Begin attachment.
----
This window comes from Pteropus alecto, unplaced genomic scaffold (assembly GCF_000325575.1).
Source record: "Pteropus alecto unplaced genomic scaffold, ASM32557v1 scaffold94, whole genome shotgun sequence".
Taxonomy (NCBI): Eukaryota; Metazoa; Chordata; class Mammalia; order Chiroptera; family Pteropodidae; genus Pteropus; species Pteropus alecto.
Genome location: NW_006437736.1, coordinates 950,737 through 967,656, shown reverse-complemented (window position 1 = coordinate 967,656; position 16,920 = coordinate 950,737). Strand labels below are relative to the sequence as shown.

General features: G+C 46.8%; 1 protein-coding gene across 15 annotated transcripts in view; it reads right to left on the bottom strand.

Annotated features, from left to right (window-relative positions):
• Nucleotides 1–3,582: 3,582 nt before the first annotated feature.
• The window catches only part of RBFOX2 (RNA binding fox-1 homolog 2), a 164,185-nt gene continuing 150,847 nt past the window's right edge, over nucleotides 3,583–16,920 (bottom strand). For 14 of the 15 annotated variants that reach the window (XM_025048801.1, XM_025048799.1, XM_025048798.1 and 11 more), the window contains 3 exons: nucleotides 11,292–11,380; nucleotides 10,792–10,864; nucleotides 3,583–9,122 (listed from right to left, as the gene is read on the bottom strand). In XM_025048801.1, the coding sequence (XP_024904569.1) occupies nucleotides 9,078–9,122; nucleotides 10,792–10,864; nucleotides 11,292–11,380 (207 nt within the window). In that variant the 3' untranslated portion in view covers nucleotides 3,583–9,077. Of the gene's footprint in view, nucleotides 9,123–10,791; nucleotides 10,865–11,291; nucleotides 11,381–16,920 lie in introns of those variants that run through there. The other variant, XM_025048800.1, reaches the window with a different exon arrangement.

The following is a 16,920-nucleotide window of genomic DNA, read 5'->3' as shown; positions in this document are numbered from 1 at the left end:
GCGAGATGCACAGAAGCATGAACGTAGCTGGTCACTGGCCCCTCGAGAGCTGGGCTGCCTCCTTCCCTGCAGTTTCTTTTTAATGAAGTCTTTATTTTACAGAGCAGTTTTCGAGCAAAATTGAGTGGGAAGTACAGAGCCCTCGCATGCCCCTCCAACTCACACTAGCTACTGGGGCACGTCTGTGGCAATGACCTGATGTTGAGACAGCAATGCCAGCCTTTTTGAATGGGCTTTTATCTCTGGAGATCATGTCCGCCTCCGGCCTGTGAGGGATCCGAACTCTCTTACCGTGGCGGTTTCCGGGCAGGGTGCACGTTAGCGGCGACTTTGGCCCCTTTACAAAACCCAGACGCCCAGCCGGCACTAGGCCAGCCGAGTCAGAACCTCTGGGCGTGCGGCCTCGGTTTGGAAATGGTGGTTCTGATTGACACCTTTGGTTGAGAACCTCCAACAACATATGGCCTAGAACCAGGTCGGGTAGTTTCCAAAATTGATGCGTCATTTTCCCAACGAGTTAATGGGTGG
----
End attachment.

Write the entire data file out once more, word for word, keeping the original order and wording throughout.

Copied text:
This window comes from Pteropus alecto, unplaced genomic scaffold (assembly GCF_000325575.1).
Source record: "Pteropus alecto unplaced genomic scaffold, ASM32557v1 scaffold94, whole genome shotgun sequence".
Taxonomy (NCBI): Eukaryota; Metazoa; Chordata; class Mammalia; order Chiroptera; family Pteropodidae; genus Pteropus; species Pteropus alecto.
Genome location: NW_006437736.1, coordinates 950,737 through 967,656, shown reverse-complemented (window position 1 = coordinate 967,656; position 16,920 = coordinate 950,737). Strand labels below are relative to the sequence as shown.

General features: G+C 46.8%; 1 protein-coding gene across 15 annotated transcripts in view; it reads right to left on the bottom strand.

Annotated features, from left to right (window-relative positions):
• Nucleotides 1–3,582: 3,582 nt before the first annotated feature.
• The window catches only part of RBFOX2 (RNA binding fox-1 homolog 2), a 164,185-nt gene continuing 150,847 nt past the window's right edge, over nucleotides 3,583–16,920 (bottom strand). For 14 of the 15 annotated variants that reach the window (XM_025048801.1, XM_025048799.1, XM_025048798.1 and 11 more), the window contains 3 exons: nucleotides 11,292–11,380; nucleotides 10,792–10,864; nucleotides 3,583–9,122 (listed from right to left, as the gene is read on the bottom strand). In XM_025048801.1, the coding sequence (XP_024904569.1) occupies nucleotides 9,078–9,122; nucleotides 10,792–10,864; nucleotides 11,292–11,380 (207 nt within the window). In that variant the 3' untranslated portion in view covers nucleotides 3,583–9,077. Of the gene's footprint in view, nucleotides 9,123–10,791; nucleotides 10,865–11,291; nucleotides 11,381–16,920 lie in introns of those variants that run through there. The other variant, XM_025048800.1, reaches the window with a different exon arrangement.

The following is a 16,920-nucleotide window of genomic DNA, read 5'->3' as shown; positions in this document are numbered from 1 at the left end:
GCGAGATGCACAGAAGCATGAACGTAGCTGGTCACTGGCCCCTCGAGAGCTGGGCTGCCTCCTTCCCTGCAGTTTCTTTTTAATGAAGTCTTTATTTTACAGAGCAGTTTTCGAGCAAAATTGAGTGGGAAGTACAGAGCCCTCGCATGCCCCTCCAACTCACACTAGCTACTGGGGCACGTCTGTGGCAATGACCTGATGTTGAGACAGCAATGCCAGCCTTTTTGAATGGGCTTTTATCTCTGGAGATCATGTCCGCCTCCGGCCTGTGAGGGATCCGAACTCTCTTACCGTGGCGGTTTCCGGGCAGGGTGCACGTTAGCGGCGACTTTGGCCCCTTTACAAAACCCAGACGCCCAGCCGGCACTAGGCCAGCCGAGTCAGAACCTCTGGGCGTGCGGCCTCGGTTTGGAAATGGTGGTTCTGATTGACACCTTTGGTTGAGAACCTCCAACAACATATGGCCTAGAACCAGGTCGGGTAGTTTCCAAAATTGATGCGTCATTTTCCCAACGAGTTAATGGGTGG